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Visner v. Gatza

United States District Court, E.D. Michigan, Southern Division

May 29, 2019

THEODORE VISNER, Plaintiff,
v.
BARRY GATZA, et al., Defendants.

          OPINION AND ORDER DISMISSING PLAINTIFF'S COMPLAINT [1] AND DENYING MOTION FOR TEMPORARY RESTRAINING ORDER [7]

          LAURIE J. MICHELSON, UNITED STATES DISTRICT JUDGE

         Theodore J. Visner is a Michigan prisoner, currently serving a custodial sentence for convictions out of Bay County Circuit Court. Visner sues a host of police officers, prosecutors, and municipalities, all of whom, Visner says, in one way or another violated his constitutional rights. To make him whole, Visner seeks monetary damages and injunctive relief. Specifically, Visner asks for a temporary restraining order releasing him from custody, expunging his record, and barring Bay County from pursuing any further criminal prosecutions against him.

         The Court has granted Visner leave to proceed without prepayment of the filing fee for this action. See 28 U.S.C. § 1915(a)(1). Because Visner is proceeding without first paying, the Court is required to screen his complaint before initiating service on the Defendants. See 42 U.S.C. § 1997e(c); 28 U.S.C. § 1915(e)(2)(B). And if upon screening the Court determines that the action is frivolous or malicious, fails to state a claim upon which relief can be granted, or seeks monetary relief against a defendant who is immune from such relief, the complaint must be dismissed. See 28 U.S.C. § 1915A. A complaint is frivolous if it lacks an arguable basis in law or in fact. Denton v. Hernandez, 504 U.S. 25, 31 (1992); Neitzke v. Williams, 490 U.S. 319, 325 (1989). In making this determination, pro se filings are to be construed liberally. Haines v. Kerner, 404 U.S. 519, 520-21 (1972).

         Visner's chief complaint goes to the validity of his continued confinement. He challenges the police raids on his property and the ensuing state criminal proceedings. Because Visner alleges his rights were violated at every stage, he thinks he is entitled to an injunction securing his release.

         However, an action under § 1983 is not a valid way to challenge confinement following a state criminal conviction. See Heck v. Humphrey, 512 U.S. 477, 486-87 (1994). Only by petitioning a federal court for a writ of habeas corpus may a state prisoner seek relief from a state criminal conviction. Id. So Visner's present demand for his immediate release from prison is unwarranted.

         Moreover, to the extent Visner seeks any other form of relief (monetary or injunctive), his claims are barred. A prisoner's § 1983 case is barred if “success in that action would necessarily demonstrate the invalidity of confinement or its duration.” Wilkinson v. Dotson, 544 U.S. 74, 81- 82 (2005). The bar continues until Visner can show that state criminal proceedings have terminated in his favor. See Fox v. Michigan State Police Dep't., 173 Fed.Appx. 372, 377-78 (6th Cir. 2006).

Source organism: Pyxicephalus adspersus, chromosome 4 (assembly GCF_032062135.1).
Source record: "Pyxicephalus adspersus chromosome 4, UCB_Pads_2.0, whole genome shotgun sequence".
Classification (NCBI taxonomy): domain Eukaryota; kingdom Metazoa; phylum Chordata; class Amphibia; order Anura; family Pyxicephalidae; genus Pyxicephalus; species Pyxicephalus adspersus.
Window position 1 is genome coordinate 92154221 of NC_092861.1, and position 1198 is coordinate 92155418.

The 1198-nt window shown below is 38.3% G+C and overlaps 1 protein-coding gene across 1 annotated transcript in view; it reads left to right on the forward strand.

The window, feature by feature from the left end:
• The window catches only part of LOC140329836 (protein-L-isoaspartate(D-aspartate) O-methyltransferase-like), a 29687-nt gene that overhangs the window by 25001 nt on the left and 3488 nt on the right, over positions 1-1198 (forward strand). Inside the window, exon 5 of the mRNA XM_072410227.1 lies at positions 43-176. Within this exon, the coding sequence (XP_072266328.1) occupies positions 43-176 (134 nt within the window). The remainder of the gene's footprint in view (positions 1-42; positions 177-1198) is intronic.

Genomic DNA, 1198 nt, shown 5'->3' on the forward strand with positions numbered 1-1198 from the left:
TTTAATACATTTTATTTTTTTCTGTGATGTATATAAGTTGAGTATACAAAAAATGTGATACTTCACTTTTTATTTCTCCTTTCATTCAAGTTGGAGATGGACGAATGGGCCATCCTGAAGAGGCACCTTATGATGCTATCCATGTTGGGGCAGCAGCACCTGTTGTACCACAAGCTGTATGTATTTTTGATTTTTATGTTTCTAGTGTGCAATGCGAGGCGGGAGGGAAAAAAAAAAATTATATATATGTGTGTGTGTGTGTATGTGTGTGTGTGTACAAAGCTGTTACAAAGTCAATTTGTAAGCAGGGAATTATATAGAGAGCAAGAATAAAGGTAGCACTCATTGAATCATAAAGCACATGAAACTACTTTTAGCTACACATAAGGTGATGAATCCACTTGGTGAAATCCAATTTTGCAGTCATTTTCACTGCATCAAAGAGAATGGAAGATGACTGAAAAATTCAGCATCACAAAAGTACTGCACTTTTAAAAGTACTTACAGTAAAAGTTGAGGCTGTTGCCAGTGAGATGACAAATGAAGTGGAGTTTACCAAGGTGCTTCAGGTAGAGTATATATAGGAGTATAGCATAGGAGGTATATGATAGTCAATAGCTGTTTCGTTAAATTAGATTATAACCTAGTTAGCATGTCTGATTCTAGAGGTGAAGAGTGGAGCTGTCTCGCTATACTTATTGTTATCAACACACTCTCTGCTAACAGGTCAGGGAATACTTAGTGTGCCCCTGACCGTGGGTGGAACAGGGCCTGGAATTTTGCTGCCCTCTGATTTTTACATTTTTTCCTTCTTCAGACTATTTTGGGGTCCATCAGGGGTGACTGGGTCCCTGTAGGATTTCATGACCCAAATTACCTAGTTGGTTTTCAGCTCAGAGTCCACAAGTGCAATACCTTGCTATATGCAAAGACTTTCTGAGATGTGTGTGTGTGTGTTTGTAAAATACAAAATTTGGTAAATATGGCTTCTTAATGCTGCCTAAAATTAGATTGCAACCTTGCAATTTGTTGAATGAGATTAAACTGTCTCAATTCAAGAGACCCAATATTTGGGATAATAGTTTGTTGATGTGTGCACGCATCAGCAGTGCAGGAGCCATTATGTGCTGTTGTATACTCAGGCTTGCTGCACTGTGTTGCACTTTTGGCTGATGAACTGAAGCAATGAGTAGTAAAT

Visner cannot overcome the Heck bar. Visner challenges police raids on his property along with the ensuing state criminal process that, taken together, led to his felony firearm convictions. Success in this action would demonstrate the invalidity of Visner's convictions and his continued confinement. But because Visner cannot first establish that his felony firearm convictions have been overturned or called into question on habeas review, his civil rights claims are barred by Heck. Harper v. Jackson, 293 Fed.Appx. 389, 392 (6th Cir. 2008). They must be dismissed.

         Finally, to the extent Heck does not bar the remainder of Visner's claims, they are still subject to dismissal. It appears Visner seeks monetary damages based on allegedly unreasonable search and seizure. But to recover from an allegedly unreasonable search and seizure “a § 1983 plaintiff must prove . . . that [the search and seizure] caused him actual, compensable injury, which does not encompass the injury of being convicted and imprisoned (until his conviction has been overturned).” Heck at 487, n. 7; see also Hunt v. Michigan, 482 Fed.Appx. 20, 22 (6th Cir. 2012) (illegal search claim barred by Heck because a conviction resulting from the seizure of incriminating evidence is not a compensable injury). In this case, Visner does not allege any facts showing a personally compensable injury (other than loss of freedom) in his complaint. At best, Visner makes conclusory claims of assault, stemming from his arrest and placement in handcuffs. But conclusory allegations are insufficient to state a civil rights claim. Moldowan v. City of Warren, 578 F.3d 351, 390-91 (6th Cir. 2009); Crawford-El v. Britton, 523 U.S. 574, 588 (1998). Thus, what remains of Visner's complaint is subject to dismissal.

         For the reasons stated, the Court concludes that the plaintiff fails to state a claim upon which relief may be granted under 42 U.S.C. § 1983. Accordingly, the Court DISMISSES the complaint pursuant to 28 U.S.C. §§ 1915(e)(2)(B) and 1915A(b) and DENIES Visner's request for a temporary restraining order. Lastly, the Court concludes that an appeal from this decision cannot ...


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